PULLMAN, Wash.– Washington State University is resolving a banking problem that meant more than $7 million in payroll direct deposits to WSU employees’ financial institutions in Washington and across the U.S. were not posted as expected today (March 25).
Barry Johnston, WSU’s payroll services director, said this is the first time the procedure has failed in the 22 years in which salaries have been directly deposited.
He indicated that WSU followed normal procedures for the first half of March payroll and, on March 20, US Bank verified the totals and indicated the direct deposit tape was readable. However, at 7:30 this morning, a representative of the Washington State Employees Credit Union alerted WSU that accounts were not credited with the pay cycle deposits as they should be.
“We immediately called the US Bank Automatic Clearinghouse Division in Portland where it was discovered that the WSU payroll direct deposit tape was not processed through the Northwest Automated Clearinghouse in a timely manner,” Johnston said. “As a result, all WSU employees using direct deposit have not yet had their March 25 earnings posted to their accounts.”
Johnston said US Bank is making every effort to correct this problem swiftly.
“They have assured us that by today all employees using US Bank will have their earnings posted. By tonight, all employees using other banks, credit unions, savings and loans, or other financial institutions will have their earnings posted,” he said.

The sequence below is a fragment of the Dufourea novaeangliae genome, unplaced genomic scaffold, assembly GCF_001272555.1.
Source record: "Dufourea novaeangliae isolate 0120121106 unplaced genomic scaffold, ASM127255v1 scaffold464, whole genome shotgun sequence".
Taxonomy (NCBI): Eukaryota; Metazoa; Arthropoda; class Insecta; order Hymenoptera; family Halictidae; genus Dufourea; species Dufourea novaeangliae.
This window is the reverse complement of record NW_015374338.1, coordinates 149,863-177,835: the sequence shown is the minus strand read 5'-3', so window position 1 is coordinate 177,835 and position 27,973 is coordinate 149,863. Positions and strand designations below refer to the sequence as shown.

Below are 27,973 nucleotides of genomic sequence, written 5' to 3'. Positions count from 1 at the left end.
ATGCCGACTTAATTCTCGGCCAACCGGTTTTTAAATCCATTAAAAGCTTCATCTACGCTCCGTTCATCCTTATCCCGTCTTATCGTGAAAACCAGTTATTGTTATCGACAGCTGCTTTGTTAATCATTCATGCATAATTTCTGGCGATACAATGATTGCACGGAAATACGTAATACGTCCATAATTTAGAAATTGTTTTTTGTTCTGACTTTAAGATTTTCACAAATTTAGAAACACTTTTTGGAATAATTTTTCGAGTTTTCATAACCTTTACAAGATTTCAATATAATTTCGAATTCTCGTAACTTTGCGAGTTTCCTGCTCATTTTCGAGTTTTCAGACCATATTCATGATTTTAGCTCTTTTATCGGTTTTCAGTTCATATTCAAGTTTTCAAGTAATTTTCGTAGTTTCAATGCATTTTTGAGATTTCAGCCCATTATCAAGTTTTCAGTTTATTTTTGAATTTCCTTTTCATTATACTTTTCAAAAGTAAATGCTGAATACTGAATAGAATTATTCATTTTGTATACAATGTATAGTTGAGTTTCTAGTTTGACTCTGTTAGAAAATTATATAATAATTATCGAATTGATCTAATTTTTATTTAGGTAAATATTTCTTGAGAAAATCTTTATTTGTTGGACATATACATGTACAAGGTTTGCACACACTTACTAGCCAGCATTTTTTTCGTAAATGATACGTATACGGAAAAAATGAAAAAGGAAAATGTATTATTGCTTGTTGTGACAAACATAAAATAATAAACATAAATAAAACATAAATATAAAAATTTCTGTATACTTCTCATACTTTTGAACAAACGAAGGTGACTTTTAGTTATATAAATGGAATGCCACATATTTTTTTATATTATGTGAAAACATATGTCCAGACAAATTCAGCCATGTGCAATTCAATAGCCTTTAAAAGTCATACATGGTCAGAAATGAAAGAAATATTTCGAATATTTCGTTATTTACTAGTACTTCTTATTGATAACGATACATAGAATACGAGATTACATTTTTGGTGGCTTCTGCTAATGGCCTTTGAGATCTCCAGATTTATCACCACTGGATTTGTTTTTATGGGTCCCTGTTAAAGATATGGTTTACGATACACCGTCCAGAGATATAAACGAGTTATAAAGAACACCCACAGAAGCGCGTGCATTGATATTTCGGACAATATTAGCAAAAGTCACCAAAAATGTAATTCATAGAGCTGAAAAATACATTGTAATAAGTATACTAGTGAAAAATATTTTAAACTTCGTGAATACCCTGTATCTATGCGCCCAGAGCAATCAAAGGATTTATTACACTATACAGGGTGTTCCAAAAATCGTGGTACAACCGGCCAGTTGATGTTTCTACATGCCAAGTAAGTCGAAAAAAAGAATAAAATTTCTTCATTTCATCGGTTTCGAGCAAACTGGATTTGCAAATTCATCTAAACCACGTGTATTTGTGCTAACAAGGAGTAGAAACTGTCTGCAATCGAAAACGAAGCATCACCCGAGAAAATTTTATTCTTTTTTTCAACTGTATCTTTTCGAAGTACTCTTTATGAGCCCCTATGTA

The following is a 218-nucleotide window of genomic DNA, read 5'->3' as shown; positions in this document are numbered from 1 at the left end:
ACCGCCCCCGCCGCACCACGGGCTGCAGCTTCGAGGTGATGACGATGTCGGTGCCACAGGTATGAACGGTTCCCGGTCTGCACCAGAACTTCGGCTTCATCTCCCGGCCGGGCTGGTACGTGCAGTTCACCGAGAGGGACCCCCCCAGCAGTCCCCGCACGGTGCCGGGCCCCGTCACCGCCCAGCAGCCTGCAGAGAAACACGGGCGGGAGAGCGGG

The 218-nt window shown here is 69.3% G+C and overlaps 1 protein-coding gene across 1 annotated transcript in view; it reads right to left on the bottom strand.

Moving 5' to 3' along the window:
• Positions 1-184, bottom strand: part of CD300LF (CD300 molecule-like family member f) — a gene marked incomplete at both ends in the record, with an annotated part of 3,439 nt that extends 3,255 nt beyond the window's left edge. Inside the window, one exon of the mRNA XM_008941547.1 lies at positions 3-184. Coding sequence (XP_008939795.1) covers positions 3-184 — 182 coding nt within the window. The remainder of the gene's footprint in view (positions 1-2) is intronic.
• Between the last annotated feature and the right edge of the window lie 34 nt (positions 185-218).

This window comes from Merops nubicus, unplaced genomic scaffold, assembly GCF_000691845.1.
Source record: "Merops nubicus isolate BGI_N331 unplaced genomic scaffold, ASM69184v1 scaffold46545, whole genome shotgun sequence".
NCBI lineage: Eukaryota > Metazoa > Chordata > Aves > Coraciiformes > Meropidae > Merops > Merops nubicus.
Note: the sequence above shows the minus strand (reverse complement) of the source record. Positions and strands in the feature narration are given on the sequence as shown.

Johnson also indicated that US Bank is alerting all financial entities that receive WSU salary deposits “so that our employees are not harmed by this delay. U.S. Bank will cover all charges resulting from this error.”
The payroll director said several financial institutions have told WSU that they have taken steps to see that WSU employees using direct deposit do not see overdraft charges as a result of this problem. “If an employee does find an overdraft charge due to this problem, they need to work with their financial institution to seek remedy from US Bank,” he indicated.
Johnston said “this should not have happened and absolutely every effort will be made to assure it never happens again. There were safeguards in place to assure something like this did not occur. We are distressed that it did take place. We appreciate the immediate assistance of US Bank in resolving this problem.”
More than 7,000 employees including faculty, staff and students use direct deposit.

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